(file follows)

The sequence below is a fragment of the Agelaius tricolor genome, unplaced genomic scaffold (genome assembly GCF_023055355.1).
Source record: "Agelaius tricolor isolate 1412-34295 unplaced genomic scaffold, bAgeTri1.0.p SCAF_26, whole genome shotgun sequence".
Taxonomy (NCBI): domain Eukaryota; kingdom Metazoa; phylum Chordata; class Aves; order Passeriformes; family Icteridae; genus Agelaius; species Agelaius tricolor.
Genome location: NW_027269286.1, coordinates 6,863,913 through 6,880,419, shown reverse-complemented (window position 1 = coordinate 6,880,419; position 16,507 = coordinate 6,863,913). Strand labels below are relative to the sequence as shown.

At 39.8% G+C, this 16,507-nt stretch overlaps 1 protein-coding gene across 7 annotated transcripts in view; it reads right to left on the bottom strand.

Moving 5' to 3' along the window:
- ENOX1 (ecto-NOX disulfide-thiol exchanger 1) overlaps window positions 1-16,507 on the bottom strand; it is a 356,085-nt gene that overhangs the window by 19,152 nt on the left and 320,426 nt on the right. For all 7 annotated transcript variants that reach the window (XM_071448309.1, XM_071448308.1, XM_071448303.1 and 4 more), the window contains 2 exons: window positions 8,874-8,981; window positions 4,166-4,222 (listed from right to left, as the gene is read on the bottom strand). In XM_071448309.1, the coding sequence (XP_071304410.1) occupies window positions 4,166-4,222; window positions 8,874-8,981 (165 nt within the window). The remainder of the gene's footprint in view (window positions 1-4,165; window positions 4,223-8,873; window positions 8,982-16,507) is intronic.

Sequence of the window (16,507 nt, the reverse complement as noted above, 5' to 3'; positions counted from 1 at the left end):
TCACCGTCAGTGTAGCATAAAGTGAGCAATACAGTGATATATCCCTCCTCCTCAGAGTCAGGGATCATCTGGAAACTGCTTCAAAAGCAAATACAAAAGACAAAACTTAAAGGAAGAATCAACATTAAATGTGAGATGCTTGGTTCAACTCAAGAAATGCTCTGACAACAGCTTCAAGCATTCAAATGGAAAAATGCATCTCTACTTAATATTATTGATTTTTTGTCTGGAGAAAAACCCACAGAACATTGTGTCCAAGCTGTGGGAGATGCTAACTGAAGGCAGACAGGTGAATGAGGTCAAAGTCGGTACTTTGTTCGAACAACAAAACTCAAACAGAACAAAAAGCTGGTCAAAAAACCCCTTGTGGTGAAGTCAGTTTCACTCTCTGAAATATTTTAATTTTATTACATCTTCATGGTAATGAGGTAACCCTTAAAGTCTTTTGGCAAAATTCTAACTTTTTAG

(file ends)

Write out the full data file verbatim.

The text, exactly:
The sequence below is a fragment of the Agelaius tricolor genome, unplaced genomic scaffold (genome assembly GCF_023055355.1).
Source record: "Agelaius tricolor isolate 1412-34295 unplaced genomic scaffold, bAgeTri1.0.p SCAF_26, whole genome shotgun sequence".
Taxonomy (NCBI): domain Eukaryota; kingdom Metazoa; phylum Chordata; class Aves; order Passeriformes; family Icteridae; genus Agelaius; species Agelaius tricolor.
Genome location: NW_027269286.1, coordinates 6,863,913 through 6,880,419, shown reverse-complemented (window position 1 = coordinate 6,880,419; position 16,507 = coordinate 6,863,913). Strand labels below are relative to the sequence as shown.

At 39.8% G+C, this 16,507-nt stretch overlaps 1 protein-coding gene across 7 annotated transcripts in view; it reads right to left on the bottom strand.

Moving 5' to 3' along the window:
- ENOX1 (ecto-NOX disulfide-thiol exchanger 1) overlaps window positions 1-16,507 on the bottom strand; it is a 356,085-nt gene that overhangs the window by 19,152 nt on the left and 320,426 nt on the right. For all 7 annotated transcript variants that reach the window (XM_071448309.1, XM_071448308.1, XM_071448303.1 and 4 more), the window contains 2 exons: window positions 8,874-8,981; window positions 4,166-4,222 (listed from right to left, as the gene is read on the bottom strand). In XM_071448309.1, the coding sequence (XP_071304410.1) occupies window positions 4,166-4,222; window positions 8,874-8,981 (165 nt within the window). The remainder of the gene's footprint in view (window positions 1-4,165; window positions 4,223-8,873; window positions 8,982-16,507) is intronic.

Sequence of the window (16,507 nt, the reverse complement as noted above, 5' to 3'; positions counted from 1 at the left end):
TCACCGTCAGTGTAGCATAAAGTGAGCAATACAGTGATATATCCCTCCTCCTCAGAGTCAGGGATCATCTGGAAACTGCTTCAAAAGCAAATACAAAAGACAAAACTTAAAGGAAGAATCAACATTAAATGTGAGATGCTTGGTTCAACTCAAGAAATGCTCTGACAACAGCTTCAAGCATTCAAATGGAAAAATGCATCTCTACTTAATATTATTGATTTTTTGTCTGGAGAAAAACCCACAGAACATTGTGTCCAAGCTGTGGGAGATGCTAACTGAAGGCAGACAGGTGAATGAGGTCAAAGTCGGTACTTTGTTCGAACAACAAAACTCAAACAGAACAAAAAGCTGGTCAAAAAACCCCTTGTGGTGAAGTCAGTTTCACTCTCTGAAATATTTTAATTTTATTACATCTTCATGGTAATGAGGTAACCCTTAAAGTCTTTTGGCAAAATTCTAACTTTTTAG